You are not the center of cyberspace

                    Presumably, this reminder will be superfluous to most readers. But I include it anyway, because when you're working hard on a project and deeply involved in it, it's easy to forget that other people have concerns other than yours. So don't expect instant responses to all your questions, and don't assume that all readers will agree with -- or care about -- your passionate arguments.

                    Rules for discussion groups

                    Rule 4 has a number of implications for discussion group users. Most discussion group readers are already spending too much time sitting at the computer; their significant others, families, and roommates are drumming their fingers, wondering when to serve dinner, while those network maniacs are catching up on the latest way to housebreak a puppy or cook zucchini.

                    And many news-reading programs are slow, so just opening a posted note or article can take a while. Then the reader has to wade through all the header information to get to the meat of the message. No one is pleased when it turns out not to be worth the trouble. See "Netiquette for Discussion Groups" on page 65 for detailed rules.

                    To whom should messages be directed? (Or why "mailing list" could become a dirty word)

                    In the old days, people made copies with carbon paper. You could only make about five legible copies. So you thought good and hard about who you wanted to send those five copies to.

                    Today, it's as easy to copy practically anyone on your mail as it is not to. And we sometimes find ourselves copying people almost out of habit. In general, this is rude. People have less time than ever today, precisely because they have so much information to absorb. Before you copy people on your messages, ask yourself whether they really need to know. If the answer is no, don't waste their time. If the answer is maybe, think twice before you hit the send key.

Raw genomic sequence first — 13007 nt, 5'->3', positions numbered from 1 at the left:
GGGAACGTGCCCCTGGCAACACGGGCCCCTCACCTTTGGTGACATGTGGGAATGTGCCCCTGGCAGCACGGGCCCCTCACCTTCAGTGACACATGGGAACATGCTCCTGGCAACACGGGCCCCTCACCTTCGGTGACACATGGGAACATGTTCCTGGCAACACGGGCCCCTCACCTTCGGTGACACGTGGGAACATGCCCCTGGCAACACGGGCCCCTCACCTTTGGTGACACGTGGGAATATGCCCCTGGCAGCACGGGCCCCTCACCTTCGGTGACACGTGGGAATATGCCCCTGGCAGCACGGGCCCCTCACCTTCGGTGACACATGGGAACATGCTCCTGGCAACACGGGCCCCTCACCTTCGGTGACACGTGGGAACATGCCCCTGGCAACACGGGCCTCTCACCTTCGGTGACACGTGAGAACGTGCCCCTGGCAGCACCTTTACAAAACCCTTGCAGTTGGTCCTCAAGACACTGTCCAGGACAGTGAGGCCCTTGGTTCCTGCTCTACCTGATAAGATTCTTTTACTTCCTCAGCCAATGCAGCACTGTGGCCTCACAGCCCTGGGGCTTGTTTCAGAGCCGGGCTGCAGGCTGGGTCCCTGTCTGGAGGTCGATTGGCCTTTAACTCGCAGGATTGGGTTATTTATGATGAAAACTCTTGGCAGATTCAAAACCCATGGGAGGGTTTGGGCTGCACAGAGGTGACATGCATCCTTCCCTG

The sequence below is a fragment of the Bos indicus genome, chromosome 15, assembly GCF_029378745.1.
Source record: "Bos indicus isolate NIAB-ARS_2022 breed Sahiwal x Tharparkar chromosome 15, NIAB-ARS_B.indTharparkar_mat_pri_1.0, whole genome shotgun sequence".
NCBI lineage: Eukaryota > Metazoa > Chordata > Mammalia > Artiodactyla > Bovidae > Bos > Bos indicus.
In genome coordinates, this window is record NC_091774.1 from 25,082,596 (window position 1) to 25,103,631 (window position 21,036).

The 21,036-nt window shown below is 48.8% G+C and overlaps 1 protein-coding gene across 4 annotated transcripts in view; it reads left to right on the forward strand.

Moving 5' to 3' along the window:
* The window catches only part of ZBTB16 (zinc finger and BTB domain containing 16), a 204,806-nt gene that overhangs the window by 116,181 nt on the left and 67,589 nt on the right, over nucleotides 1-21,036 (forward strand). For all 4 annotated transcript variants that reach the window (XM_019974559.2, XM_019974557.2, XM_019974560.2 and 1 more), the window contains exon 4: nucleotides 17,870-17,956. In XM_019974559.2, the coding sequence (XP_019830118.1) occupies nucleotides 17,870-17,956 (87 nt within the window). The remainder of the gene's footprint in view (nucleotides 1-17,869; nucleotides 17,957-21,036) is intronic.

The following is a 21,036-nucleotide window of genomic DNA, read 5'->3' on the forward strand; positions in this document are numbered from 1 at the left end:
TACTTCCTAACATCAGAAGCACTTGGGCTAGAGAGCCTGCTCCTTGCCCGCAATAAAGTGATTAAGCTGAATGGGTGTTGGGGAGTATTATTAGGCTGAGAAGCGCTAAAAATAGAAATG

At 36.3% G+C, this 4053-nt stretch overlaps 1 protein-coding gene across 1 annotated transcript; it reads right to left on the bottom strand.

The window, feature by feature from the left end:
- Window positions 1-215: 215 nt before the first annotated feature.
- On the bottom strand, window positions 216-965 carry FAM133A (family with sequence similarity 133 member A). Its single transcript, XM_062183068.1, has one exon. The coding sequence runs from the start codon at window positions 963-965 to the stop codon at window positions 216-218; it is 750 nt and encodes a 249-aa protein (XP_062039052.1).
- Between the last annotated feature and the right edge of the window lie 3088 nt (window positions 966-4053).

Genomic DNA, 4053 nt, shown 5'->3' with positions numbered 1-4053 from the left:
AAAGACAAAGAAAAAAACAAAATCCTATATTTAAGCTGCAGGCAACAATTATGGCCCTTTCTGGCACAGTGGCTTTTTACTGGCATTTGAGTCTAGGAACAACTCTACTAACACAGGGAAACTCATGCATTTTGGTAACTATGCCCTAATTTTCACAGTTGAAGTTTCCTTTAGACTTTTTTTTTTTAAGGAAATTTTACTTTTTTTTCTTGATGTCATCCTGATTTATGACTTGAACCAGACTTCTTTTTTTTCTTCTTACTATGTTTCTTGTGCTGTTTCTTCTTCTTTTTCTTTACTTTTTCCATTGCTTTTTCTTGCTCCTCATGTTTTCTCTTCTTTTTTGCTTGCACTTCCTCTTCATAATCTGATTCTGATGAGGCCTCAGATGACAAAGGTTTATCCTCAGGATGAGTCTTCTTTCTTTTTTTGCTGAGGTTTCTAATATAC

Rule 5: Make yourself look good online

                    Take advantage of your anonymity

                    I don't want to give the impression that the net is a cold, cruel place full of people who just can't wait to insult each other. As in the world at large, most people who communicate online just want to be liked. Networks -- particularly discussion groups -- let you reach out to people you'd otherwise never meet. And none of them can see you. You won't be judged by the color of your skin, eyes, or hair, your weight, your age, or your clothing.

                    You will, however, be judged by the quality of your writing. For most people who choose to communicate online, this is an advantage; if they didn't enjoy using the written word, they wouldn't be there. So spelling and grammar do count.